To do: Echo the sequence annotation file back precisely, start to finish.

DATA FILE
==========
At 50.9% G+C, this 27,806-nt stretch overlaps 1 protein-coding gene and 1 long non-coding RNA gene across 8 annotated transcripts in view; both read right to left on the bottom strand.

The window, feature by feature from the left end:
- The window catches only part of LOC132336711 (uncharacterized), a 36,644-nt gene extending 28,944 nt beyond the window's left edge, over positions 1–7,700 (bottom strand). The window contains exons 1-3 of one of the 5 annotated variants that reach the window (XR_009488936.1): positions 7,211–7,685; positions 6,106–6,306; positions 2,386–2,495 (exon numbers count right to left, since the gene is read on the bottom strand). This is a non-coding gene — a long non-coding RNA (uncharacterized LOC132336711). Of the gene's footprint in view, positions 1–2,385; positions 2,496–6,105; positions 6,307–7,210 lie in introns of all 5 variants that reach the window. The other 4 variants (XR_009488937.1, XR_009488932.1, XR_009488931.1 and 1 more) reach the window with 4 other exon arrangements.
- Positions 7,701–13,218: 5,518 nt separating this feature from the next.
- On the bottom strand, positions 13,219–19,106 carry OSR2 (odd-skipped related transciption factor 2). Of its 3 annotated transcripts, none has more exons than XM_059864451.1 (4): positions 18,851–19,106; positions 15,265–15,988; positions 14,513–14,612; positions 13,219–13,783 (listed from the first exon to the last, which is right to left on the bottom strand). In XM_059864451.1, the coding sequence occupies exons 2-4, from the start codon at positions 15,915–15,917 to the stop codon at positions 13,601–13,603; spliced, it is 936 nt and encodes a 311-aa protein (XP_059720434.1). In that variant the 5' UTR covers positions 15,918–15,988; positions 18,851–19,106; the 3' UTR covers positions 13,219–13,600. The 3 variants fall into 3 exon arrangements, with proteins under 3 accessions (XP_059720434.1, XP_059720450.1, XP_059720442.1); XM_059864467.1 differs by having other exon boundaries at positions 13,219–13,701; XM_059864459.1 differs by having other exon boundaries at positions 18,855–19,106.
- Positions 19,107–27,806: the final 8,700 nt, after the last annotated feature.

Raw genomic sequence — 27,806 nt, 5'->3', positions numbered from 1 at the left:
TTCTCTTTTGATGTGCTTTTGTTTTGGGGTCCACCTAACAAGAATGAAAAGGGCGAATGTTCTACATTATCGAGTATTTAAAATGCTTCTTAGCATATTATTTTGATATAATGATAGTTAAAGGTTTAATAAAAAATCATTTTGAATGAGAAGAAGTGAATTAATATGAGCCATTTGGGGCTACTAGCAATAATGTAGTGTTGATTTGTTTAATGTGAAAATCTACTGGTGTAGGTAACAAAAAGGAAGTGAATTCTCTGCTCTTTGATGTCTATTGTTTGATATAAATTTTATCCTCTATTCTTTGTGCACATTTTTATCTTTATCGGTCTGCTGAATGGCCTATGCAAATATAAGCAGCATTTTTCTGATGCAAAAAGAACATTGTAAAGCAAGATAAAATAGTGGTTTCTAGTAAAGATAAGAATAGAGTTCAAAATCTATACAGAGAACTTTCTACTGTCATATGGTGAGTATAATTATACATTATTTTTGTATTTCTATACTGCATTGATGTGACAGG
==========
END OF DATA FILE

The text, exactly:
At 50.9% G+C, this 27,806-nt stretch overlaps 1 protein-coding gene and 1 long non-coding RNA gene across 8 annotated transcripts in view; both read right to left on the bottom strand.

The window, feature by feature from the left end:
- The window catches only part of LOC132336711 (uncharacterized), a 36,644-nt gene extending 28,944 nt beyond the window's left edge, over positions 1–7,700 (bottom strand). The window contains exons 1-3 of one of the 5 annotated variants that reach the window (XR_009488936.1): positions 7,211–7,685; positions 6,106–6,306; positions 2,386–2,495 (exon numbers count right to left, since the gene is read on the bottom strand). This is a non-coding gene — a long non-coding RNA (uncharacterized LOC132336711). Of the gene's footprint in view, positions 1–2,385; positions 2,496–6,105; positions 6,307–7,210 lie in introns of all 5 variants that reach the window. The other 4 variants (XR_009488937.1, XR_009488932.1, XR_009488931.1 and 1 more) reach the window with 4 other exon arrangements.
- Positions 7,701–13,218: 5,518 nt separating this feature from the next.
- On the bottom strand, positions 13,219–19,106 carry OSR2 (odd-skipped related transciption factor 2). Of its 3 annotated transcripts, none has more exons than XM_059864451.1 (4): positions 18,851–19,106; positions 15,265–15,988; positions 14,513–14,612; positions 13,219–13,783 (listed from the first exon to the last, which is right to left on the bottom strand). In XM_059864451.1, the coding sequence occupies exons 2-4, from the start codon at positions 15,915–15,917 to the stop codon at positions 13,601–13,603; spliced, it is 936 nt and encodes a 311-aa protein (XP_059720434.1). In that variant the 5' UTR covers positions 15,918–15,988; positions 18,851–19,106; the 3' UTR covers positions 13,219–13,600. The 3 variants fall into 3 exon arrangements, with proteins under 3 accessions (XP_059720434.1, XP_059720450.1, XP_059720442.1); XM_059864467.1 differs by having other exon boundaries at positions 13,219–13,701; XM_059864459.1 differs by having other exon boundaries at positions 18,855–19,106.
- Positions 19,107–27,806: the final 8,700 nt, after the last annotated feature.

Raw genomic sequence — 27,806 nt, 5'->3', positions numbered from 1 at the left:
TTCTCTTTTGATGTGCTTTTGTTTTGGGGTCCACCTAACAAGAATGAAAAGGGCGAATGTTCTACATTATCGAGTATTTAAAATGCTTCTTAGCATATTATTTTGATATAATGATAGTTAAAGGTTTAATAAAAAATCATTTTGAATGAGAAGAAGTGAATTAATATGAGCCATTTGGGGCTACTAGCAATAATGTAGTGTTGATTTGTTTAATGTGAAAATCTACTGGTGTAGGTAACAAAAAGGAAGTGAATTCTCTGCTCTTTGATGTCTATTGTTTGATATAAATTTTATCCTCTATTCTTTGTGCACATTTTTATCTTTATCGGTCTGCTGAATGGCCTATGCAAATATAAGCAGCATTTTTCTGATGCAAAAAGAACATTGTAAAGCAAGATAAAATAGTGGTTTCTAGTAAAGATAAGAATAGAGTTCAAAATCTATACAGAGAACTTTCTACTGTCATATGGTGAGTATAATTATACATTATTTTTGTATTTCTATACTGCATTGATGTGACAGG